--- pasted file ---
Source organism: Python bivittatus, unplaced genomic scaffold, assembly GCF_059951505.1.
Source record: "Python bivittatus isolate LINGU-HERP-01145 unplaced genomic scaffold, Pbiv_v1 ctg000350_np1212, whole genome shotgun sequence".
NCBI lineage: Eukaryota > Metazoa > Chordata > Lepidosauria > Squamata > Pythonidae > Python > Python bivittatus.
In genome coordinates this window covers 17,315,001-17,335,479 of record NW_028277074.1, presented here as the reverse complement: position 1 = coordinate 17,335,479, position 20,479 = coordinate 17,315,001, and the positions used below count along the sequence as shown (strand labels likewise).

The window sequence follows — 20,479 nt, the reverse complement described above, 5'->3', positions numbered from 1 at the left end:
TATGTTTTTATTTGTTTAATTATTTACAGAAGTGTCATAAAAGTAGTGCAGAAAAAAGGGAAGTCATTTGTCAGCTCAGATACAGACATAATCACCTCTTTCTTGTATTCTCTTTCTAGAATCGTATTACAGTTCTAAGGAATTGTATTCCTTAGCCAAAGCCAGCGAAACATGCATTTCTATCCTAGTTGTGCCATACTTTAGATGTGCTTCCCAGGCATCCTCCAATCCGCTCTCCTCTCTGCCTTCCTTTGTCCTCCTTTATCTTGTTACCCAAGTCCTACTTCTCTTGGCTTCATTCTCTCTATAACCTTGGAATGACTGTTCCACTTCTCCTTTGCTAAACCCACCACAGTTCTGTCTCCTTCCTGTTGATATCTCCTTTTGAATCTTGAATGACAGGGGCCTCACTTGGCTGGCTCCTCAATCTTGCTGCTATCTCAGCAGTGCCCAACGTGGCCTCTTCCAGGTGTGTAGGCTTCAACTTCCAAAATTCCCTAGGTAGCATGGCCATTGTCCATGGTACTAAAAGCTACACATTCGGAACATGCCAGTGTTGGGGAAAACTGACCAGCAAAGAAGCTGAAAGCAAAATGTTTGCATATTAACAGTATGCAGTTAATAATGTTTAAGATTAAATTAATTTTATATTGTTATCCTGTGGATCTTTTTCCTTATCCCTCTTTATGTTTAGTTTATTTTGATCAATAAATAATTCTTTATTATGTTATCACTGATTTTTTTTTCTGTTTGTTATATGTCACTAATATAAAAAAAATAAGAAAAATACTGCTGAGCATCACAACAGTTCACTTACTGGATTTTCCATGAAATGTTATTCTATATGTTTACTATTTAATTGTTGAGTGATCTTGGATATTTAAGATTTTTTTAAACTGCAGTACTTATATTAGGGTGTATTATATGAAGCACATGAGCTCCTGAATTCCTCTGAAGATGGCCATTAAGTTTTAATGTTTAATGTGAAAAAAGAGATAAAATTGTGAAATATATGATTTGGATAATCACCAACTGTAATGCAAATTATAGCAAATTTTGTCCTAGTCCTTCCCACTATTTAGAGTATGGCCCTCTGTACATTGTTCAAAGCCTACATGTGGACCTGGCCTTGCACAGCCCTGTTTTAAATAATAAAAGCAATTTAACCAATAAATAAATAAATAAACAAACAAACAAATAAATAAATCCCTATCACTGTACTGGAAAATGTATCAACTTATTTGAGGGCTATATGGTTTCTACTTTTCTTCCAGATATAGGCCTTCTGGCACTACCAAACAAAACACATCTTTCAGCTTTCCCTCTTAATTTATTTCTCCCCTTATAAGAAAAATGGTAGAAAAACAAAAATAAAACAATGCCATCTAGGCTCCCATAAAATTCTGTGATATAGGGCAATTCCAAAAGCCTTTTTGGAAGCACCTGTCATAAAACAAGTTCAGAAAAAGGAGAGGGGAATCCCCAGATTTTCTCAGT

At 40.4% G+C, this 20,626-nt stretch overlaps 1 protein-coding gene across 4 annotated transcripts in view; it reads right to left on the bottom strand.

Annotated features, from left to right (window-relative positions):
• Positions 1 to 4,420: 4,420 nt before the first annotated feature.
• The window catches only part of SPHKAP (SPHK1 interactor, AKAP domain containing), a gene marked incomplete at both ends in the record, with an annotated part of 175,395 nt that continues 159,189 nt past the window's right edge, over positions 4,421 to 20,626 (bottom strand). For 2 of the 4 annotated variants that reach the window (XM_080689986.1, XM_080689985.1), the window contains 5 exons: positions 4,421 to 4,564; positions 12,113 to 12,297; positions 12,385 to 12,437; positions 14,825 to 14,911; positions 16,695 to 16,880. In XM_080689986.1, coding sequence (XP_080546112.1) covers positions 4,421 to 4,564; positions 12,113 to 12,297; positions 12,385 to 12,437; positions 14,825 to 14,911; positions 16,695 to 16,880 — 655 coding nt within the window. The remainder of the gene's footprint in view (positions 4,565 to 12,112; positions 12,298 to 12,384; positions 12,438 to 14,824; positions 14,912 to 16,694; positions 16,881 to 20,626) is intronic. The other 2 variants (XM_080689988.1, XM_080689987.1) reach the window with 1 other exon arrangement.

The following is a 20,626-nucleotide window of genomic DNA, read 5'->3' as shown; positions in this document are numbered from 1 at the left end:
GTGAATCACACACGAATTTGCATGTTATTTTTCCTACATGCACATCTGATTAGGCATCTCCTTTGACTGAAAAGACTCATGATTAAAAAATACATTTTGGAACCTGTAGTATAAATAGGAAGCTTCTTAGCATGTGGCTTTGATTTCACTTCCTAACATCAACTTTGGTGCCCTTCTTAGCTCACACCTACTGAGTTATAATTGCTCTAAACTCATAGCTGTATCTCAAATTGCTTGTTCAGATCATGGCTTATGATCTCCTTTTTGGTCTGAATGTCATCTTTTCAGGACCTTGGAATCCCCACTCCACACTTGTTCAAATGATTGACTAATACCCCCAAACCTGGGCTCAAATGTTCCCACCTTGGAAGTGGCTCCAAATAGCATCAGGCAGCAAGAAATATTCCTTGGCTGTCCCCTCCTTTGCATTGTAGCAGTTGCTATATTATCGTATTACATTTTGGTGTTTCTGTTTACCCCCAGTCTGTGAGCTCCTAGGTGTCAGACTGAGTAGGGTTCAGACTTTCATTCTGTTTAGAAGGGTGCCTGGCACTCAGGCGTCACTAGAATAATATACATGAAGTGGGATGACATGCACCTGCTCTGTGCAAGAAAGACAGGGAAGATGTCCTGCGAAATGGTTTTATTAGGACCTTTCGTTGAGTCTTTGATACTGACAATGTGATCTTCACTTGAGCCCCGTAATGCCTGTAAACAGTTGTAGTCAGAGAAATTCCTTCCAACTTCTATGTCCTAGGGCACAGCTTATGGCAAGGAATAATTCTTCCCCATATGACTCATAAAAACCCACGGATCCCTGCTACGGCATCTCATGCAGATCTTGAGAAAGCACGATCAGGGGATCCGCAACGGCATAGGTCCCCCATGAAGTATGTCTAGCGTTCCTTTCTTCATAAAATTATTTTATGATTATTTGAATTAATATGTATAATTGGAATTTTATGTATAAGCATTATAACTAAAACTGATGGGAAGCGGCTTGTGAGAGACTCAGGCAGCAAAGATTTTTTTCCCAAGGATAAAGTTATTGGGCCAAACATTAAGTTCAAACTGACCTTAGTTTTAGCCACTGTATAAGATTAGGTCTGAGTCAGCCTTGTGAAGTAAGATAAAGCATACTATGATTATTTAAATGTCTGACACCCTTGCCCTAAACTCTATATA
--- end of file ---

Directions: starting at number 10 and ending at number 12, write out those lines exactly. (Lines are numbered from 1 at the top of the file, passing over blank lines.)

• The window catches only part of SPHKAP (SPHK1 interactor, AKAP domain containing), a gene marked incomplete at both ends in the record, with an annotated part of 175,395 nt that continues 159,189 nt past the window's right edge, over positions 4,421 to 20,626 (bottom strand). For 2 of the 4 annotated variants that reach the window (XM_080689986.1, XM_080689985.1), the window contains 5 exons: positions 4,421 to 4,564; positions 12,113 to 12,297; positions 12,385 to 12,437; positions 14,825 to 14,911; positions 16,695 to 16,880. In XM_080689986.1, coding sequence (XP_080546112.1) covers positions 4,421 to 4,564; positions 12,113 to 12,297; positions 12,385 to 12,437; positions 14,825 to 14,911; positions 16,695 to 16,880 — 655 coding nt within the window. The remainder of the gene's footprint in view (positions 4,565 to 12,112; positions 12,298 to 12,384; positions 12,438 to 14,824; positions 14,912 to 16,694; positions 16,881 to 20,626) is intronic. The other 2 variants (XM_080689988.1, XM_080689987.1) reach the window with 1 other exon arrangement.

The following is a 20,626-nucleotide window of genomic DNA, read 5'->3' as shown; positions in this document are numbered from 1 at the left end:
GTGAATCACACACGAATTTGCATGTTATTTTTCCTACATGCACATCTGATTAGGCATCTCCTTTGACTGAAAAGACTCATGATTAAAAAATACATTTTGGAACCTGTAGTATAAATAGGAAGCTTCTTAGCATGTGGCTTTGATTTCACTTCCTAACATCAACTTTGGTGCCCTTCTTAGCTCACACCTACTGAGTTATAATTGCTCTAAACTCATAGCTGTATCTCAAATTGCTTGTTCAGATCATGGCTTATGATCTCCTTTTTGGTCTGAATGTCATCTTTTCAGGACCTTGGAATCCCCACTCCACACTTGTTCAAATGATTGACTAATACCCCCAAACCTGGGCTCAAATGTTCCCACCTTGGAAGTGGCTCCAAATAGCATCAGGCAGCAAGAAATATTCCTTGGCTGTCCCCTCCTTTGCATTGTAGCAGTTGCTATATTATCGTATTACATTTTGGTGTTTCTGTTTACCCCCAGTCTGTGAGCTCCTAGGTGTCAGACTGAGTAGGGTTCAGACTTTCATTCTGTTTAGAAGGGTGCCTGGCACTCAGGCGTCACTAGAATAATATACATGAAGTGGGATGACATGCACCTGCTCTGTGCAAGAAAGACAGGGAAGATGTCCTGCGAAATGGTTTTATTAGGACCTTTCGTTGAGTCTTTGATACTGACAATGTGATCTTCACTTGAGCCCCGTAATGCCTGTAAACAGTTGTAGTCAGAGAAATTCCTTCCAACTTCTATGTCCTAGGGCACAGCTTATGGCAAGGAATAATTCTTCCCCATATGACTCATAAAAACCCACGGATCCCTGCTACGGCATCTCATGCAGATCTTGAGAAAGCACGATCAGGGGATCCGCAACGGCATAGGTCCCCCATGAAGTATGTCTAGCGTTCCTTTCTTCATAAAATTATTTTATGATTATTTGAATTAATATGTATAATTGGAATTTTATGTATAAGCATTATAACTAAAACTGATGGGAAGCGGCTTGTGAGAGACTCAGGCAGCAAAGATTTTTTTCCCAAGGATAAAGTTATTGGGCCAAACATTAAGTTCAAACTGACCTTAGTTTTAGCCACTGTATAAGATTAGGTCTGAGTCAGCCTTGTGAAGTAAGATAAAGCATACTATGATTATTTAAATGTCTGACACCCTTGCCCTAAACTCTATATA